The Mediterranean Basin has been the stage of various paleogeographical events that have helped shape the genetic diversity and phylogeographic patterns of numerous taxa. In particular, the connection between the Mediterranean Sea and the Atlantic Ocean closed about 5.96 million years ago (Mya) causing the Mediterranean Sea to desiccate during the Messinian Salinity Crisis, an event that ended 5.33 Mya, with the formation of the Strait of Gibraltar [1–3]. The opening of the Strait led to the separation of terrestrial faunal elements in the region into allopatric units , as in the cases of the spiny-footed lizards Acanthodactylus erythrurus , or the West Mediterranean newts of the genus Pleurodeles . Regarding the study performed on the spiny-footed lizards, the Iberian Acanthodactylus e. erythrurus apparently became separated from its North African relatives around 5 Mya , and it was also the refilling of the Strait of Gibraltar that may have led to the separation between Pleurodeles waltl and the North African newts Pleurodeles nebulosus and Pleurodeles poireti . Another extremely influential event occurred during the Pleistocene when sea level and climate oscillations led to repeated isolation and connection of taxa [6, 7], and consequent population differentiation [e.g. [8, 9]]. At a more local scale, the Atlas Mountains originated during the mid- to late Miocene as a consequence of the impact between the Eurasian and African plates , and seem to have been an important barrier for allopatric speciation [e.g. [11, 12]]. All these events have made the Mediterranean Basin a centre for genetic differentiation that, in some cases, has led to vicariant speciation, partially explaining the observed high levels of biodiversity [13, 14].
Tarentola geckos are members of the Family Phyllodactylidae , and the genus is currently comprised of 21 different species [16–20]. Tarentola is distributed across the Mediterranean Basin and on many Macaronesian islands, including Madeira, the Selvages, the Canary and Cape Verde islands [21, 22]. On the other side of the Atlantic Ocean, three species are accepted: T. americana, from Cuba and the Bahamas; the recently described T. crombiei  endemic to Cuba; and the probably extinct T. albertschwartzi , known from a single specimen allegedly from Jamaica. Since all the Macaronesian islands are volcanic, and therefore have never been connected to the mainland , the most likely hypothesis is that these geckos reached these islands by transmarine dispersal [21, 22]. Regarding the Neotropical members of Tarentola, these also seem to be the result of a post-Gondwanan dispersal from the Old World [21, 24, 25].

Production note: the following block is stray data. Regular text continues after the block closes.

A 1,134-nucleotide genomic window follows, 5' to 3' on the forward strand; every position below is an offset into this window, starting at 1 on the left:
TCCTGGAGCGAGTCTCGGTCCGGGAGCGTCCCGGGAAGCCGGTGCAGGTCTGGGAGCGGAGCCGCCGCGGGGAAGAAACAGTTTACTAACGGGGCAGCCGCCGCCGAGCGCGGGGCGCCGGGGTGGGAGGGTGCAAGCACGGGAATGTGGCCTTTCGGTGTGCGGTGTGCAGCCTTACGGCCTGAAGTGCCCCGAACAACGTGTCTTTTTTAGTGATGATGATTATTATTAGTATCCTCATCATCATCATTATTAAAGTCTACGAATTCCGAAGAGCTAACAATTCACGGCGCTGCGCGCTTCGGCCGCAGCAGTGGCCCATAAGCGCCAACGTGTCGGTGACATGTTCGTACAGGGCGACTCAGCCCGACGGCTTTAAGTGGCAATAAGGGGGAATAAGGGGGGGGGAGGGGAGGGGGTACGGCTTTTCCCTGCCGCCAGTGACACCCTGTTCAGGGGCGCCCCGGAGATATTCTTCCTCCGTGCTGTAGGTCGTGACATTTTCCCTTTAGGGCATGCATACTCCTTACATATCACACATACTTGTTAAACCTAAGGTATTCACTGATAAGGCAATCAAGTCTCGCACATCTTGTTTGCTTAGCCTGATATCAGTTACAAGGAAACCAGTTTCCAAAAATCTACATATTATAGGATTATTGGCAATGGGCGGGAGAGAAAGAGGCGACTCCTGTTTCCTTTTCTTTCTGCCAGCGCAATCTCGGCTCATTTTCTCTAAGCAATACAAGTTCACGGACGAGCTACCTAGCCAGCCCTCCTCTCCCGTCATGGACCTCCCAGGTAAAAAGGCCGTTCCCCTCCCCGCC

The Mediterranean Basin harbours nine different species of Tarentola, namely T. mauritanica, T. chazaliae, T. deserti, T. boehmei, T. annularis, T. neglecta, T. mindiae, T. ephippiata, and T. fascicularis, a former subspecies of T. mauritanica recently elevated to the species level . Although several molecular studies have been published for some of these species, these have always been focused on one [26–30] or a few taxa [17, 19, 21, 24, 25]. Moreover, all species of Mediterranean Tarentola have never been assembled into a phylogenetic context using a multilocus approach. The majority of the studies have been focused on the phylogeographic patterns of the Moorish gecko T. mauritanica. This species is characterized by an extremely high mitochondrial genetic variation in North Africa, which led to the hypothesis that this taxon could be, in fact, a species complex [29, 30]. In contrast, the European populations of the Moorish gecko have very low mitochondrial diversity, initially thought to be the result of a recent introduction [21, 28–30], probably human-mediated. However, a recent study  has demonstrated that this low mtDNA variability that characterizes the European populations of T. mauritanica could be the result of genetic hitch-hiking, and not solely due to a recent colonization event.
Additionally, several studies have demonstrated the paraphyly of T. mauritanica with respect to T. angustimentalis from the Canary Islands [21, 26–30]. A recent study  concluded that populations of T. fascicularis from Libya and central Tunisia constitute a monophyletic lineage and, together with T. mindiae and T. neglecta, represent the sister group of T. deserti. On the other hand, previous mtDNA studies indicated that T. fascicularis is paraphyletic with respect to T. deserti [26–30], although sampling was limited in all cases.
Therefore, in order to estimate an evolutionary hypothesis able to explain the previously mentioned patterns we have increased the taxonomic and geographic sampling in this study. Further, we used two mitochondrial, and four nuclear markers in order to better evaluate the inter- and intraspecific relationships within the genus Tarentola from the Mediterranean Basin.